Despite how many task management apps and services I’ve used over the years, I still remember Things being my first. Paired with a beautiful interface, it had just enough features without being too complicated.
Over time, my attention was drawn to other task management apps. Some very simple and straightforward. Others complex and unforgiving. I legitimately have tried dozens – yes dozens – of task management apps in the past couple years.
A few months ago, the team behind Things, Cultured Code, introduced a long-awaited new version of their task management app. Boy, is it wonderful.
In my day job, managing contacts is one of the most time-consuming things I have to do. It’s also something I’m terrible at.
These days, new CRM tools are popping up left and right, promising to make it easy to manage your contacts. Despite all of these advances to CRM tools, one tool that has remained untouched is the address book. It’s built into iOS and Mac, and yet, it’s been stagnant for years.
Then Cardhop was released.
It’s cleaning time in the App Store. Apple sent an email to its developer community indicating that there will be some upcoming changes in the App Store. If an app no longer works or is outdated, it’s going to get removed from the App Store. And it’s about time.
“We are implementing an ongoing process of evaluating apps, removing apps that no longer function as intended, don’t follow current review guidelines, or are outdated,” Apple wrote.
It’s about time. Apple isn’t stopping there though, they are also targeting apps with spammy names as well:
For instance, if you search for “Instagram” on the App Store, one of the first results is an app that is called “[app name] Photo Collage, Picture Editor, Pic Grid, F…” and then it gets cut off.
Tim Cook on the Apple Pencil in an interview with NDTV:
NDTV: Has that voice never come to you? For example when you launched the pencil and you know what Steve said,’ if you see a stylus they blew it’, when you launched that pencil?
Tim Cook: Well we launched a pencil not a stylus, first of all, and there’s a big difference and the things that people are doing with this pencil, I think that Steve would have loved. He loved to help people create. And if you’ve ever seen what can be created on an iPhone or an iPad with that pencil is really unbelievable. You should really show some of these to your audience.
My hunch is this is an error on Tim’s part, but I’d love to see Apple add Pencil support with the next iPhone.
“iPhone has become one of the most important, world-changing and successful products in history. It’s become more than a constant companion. iPhone is truly an essential part of our daily life and enables much of what we do throughout the day,” said Cook. “Last week we passed another major milestone when we sold the billionth iPhone. We never set out to make the most, but we’ve always set out to make the best products that make a difference. Thank you to everyone at Apple for helping change the world every day.”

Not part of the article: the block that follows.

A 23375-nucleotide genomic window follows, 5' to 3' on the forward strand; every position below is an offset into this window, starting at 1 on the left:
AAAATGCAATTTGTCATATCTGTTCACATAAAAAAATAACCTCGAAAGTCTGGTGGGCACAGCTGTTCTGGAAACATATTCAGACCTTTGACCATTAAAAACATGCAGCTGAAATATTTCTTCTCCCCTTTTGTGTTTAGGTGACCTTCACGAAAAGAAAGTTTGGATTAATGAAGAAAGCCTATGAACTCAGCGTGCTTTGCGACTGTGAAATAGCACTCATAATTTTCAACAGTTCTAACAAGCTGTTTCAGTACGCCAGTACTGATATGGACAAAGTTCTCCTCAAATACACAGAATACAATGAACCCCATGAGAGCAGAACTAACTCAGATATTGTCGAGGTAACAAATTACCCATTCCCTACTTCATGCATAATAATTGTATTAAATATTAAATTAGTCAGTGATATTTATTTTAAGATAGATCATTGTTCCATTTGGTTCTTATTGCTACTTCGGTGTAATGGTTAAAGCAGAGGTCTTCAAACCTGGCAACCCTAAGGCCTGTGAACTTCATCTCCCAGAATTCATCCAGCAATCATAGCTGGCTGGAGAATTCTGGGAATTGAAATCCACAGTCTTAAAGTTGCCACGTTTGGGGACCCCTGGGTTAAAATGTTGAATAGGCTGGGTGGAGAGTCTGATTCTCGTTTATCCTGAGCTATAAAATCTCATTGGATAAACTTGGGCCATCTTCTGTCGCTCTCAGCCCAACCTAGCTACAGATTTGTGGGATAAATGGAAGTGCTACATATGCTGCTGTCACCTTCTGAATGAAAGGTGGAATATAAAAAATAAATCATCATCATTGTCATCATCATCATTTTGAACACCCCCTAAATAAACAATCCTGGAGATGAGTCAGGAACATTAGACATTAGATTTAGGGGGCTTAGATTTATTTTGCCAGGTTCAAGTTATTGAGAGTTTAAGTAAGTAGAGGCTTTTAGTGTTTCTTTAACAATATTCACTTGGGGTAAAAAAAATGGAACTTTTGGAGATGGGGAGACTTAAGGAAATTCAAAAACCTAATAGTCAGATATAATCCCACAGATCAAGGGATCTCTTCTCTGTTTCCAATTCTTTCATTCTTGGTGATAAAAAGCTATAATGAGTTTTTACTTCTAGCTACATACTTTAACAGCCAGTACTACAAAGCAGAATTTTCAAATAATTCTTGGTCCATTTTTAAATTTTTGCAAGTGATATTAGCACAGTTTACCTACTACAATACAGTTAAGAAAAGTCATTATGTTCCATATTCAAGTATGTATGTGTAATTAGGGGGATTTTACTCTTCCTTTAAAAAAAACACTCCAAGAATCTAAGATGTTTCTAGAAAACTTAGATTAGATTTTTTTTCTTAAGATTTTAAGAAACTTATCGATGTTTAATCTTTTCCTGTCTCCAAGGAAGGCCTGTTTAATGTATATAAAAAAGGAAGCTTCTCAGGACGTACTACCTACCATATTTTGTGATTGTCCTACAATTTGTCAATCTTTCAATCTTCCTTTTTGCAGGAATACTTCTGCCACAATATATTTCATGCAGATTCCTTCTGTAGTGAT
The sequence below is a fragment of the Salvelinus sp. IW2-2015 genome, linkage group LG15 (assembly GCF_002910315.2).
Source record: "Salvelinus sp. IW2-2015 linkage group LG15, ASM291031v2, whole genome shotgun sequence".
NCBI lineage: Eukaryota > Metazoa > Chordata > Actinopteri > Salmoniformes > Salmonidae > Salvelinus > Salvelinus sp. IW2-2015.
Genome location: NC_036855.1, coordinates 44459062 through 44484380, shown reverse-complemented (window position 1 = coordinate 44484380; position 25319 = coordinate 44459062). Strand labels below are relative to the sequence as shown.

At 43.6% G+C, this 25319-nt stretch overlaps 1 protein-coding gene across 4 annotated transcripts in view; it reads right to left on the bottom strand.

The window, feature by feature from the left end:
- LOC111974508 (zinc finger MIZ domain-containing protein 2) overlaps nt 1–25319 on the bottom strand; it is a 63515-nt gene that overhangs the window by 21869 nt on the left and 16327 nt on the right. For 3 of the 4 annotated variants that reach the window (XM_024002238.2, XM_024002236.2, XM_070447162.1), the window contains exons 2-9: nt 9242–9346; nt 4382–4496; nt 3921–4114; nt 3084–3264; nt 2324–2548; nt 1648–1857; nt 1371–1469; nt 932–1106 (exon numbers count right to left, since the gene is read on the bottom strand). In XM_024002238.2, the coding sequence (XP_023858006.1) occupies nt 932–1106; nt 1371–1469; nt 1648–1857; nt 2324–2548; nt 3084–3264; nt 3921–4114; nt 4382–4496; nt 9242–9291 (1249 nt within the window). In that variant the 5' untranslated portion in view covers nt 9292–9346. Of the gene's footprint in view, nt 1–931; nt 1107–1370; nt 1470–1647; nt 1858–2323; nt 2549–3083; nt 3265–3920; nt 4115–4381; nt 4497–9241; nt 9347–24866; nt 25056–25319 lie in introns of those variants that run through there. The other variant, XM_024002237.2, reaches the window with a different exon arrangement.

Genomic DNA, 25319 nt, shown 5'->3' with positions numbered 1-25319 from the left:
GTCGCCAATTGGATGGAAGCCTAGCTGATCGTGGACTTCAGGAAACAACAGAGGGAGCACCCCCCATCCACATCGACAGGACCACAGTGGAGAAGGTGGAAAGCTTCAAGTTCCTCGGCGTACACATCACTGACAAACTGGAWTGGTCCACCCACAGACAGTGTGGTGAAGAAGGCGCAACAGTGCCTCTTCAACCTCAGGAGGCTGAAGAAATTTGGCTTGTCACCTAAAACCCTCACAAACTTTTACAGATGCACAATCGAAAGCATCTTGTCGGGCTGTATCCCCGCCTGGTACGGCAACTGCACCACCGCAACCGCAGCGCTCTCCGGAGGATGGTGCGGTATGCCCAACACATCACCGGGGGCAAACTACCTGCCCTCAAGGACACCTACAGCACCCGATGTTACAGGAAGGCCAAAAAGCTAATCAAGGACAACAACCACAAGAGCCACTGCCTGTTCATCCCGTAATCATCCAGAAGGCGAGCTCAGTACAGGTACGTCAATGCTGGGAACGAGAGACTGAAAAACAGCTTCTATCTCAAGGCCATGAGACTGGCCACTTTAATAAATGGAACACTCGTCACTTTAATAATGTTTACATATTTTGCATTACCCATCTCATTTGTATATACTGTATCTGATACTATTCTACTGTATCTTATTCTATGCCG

There has truly never been another product like the iPhone.
Mr. Cue is also known for a hard-nosed negotiating style. One cable-industry executive sums up Mr. Cue’s strategy as saying: “We’re Apple.”
Apple is playing the long-term game with their TV service. It’s only a matter of time until the TV industry is forced to make a change.
A fascinating look at the App Store by MacStories. It’s surprising just how many of the top apps on iOS are ‘free.’
Japan’s Funai Electronics, which makes its own electronics, in addition to supplying companies like Sanyo, will produce the last batch of VCR units by July 30, Nikkei reported (link in Japanese). The company cites difficulty in obtaining the necessary parts as one of the reasons for halting production.
VCRs were launched about 40 years ago. With the rise of DVDs, Blu-ray and streaming services like Netflix, they’ve become completely obsolete. At its peak, Funai sold 15 million units of the home video system, Last year, it reported 750,000 in sales.
And yet, vinyl is still going strong.
Eddy Cue, talking with the Hollywood Reporter on why he doesn’t like the ‘skinny bundle’:
I think it’s a misconception. Most people, at the end of the day, end up paying more, not less, for the things they love. With TV content being at an all-time high, why are people asking for less? It has a lot to do with the way it’s being provided. If I feel like I’m not getting my money’s worth, then I want to pay less and I want less things. But if it were being provided in a rich platform with the capabilities I’m talking about, I don’t think people would feel that way. People pay for Netflix as an add-on to TV, and they’re happy doing it. And why is that? Because they’re happy with what they’re getting from Netflix. So the question to ask about skinny bundles is, why are customers not happy?
They’re not getting the features that they want. The fact that I have to set things to record seems idiotic. And channel guides — I get home and I want to watch a Duke basketball game; why do I have to go hunting to find out what channel it’s on? Why can’t I just say, “I want to watch Duke basketball.” Or, even better, why doesn’t the system know that? “Here’s the Duke basketball game.” Those technical capabilities exist today. They just don’t exist for television.
Seems to me like Eddy would love to pair a skinny TV bundle with the Apple TV, but negotiations aren’t going so well.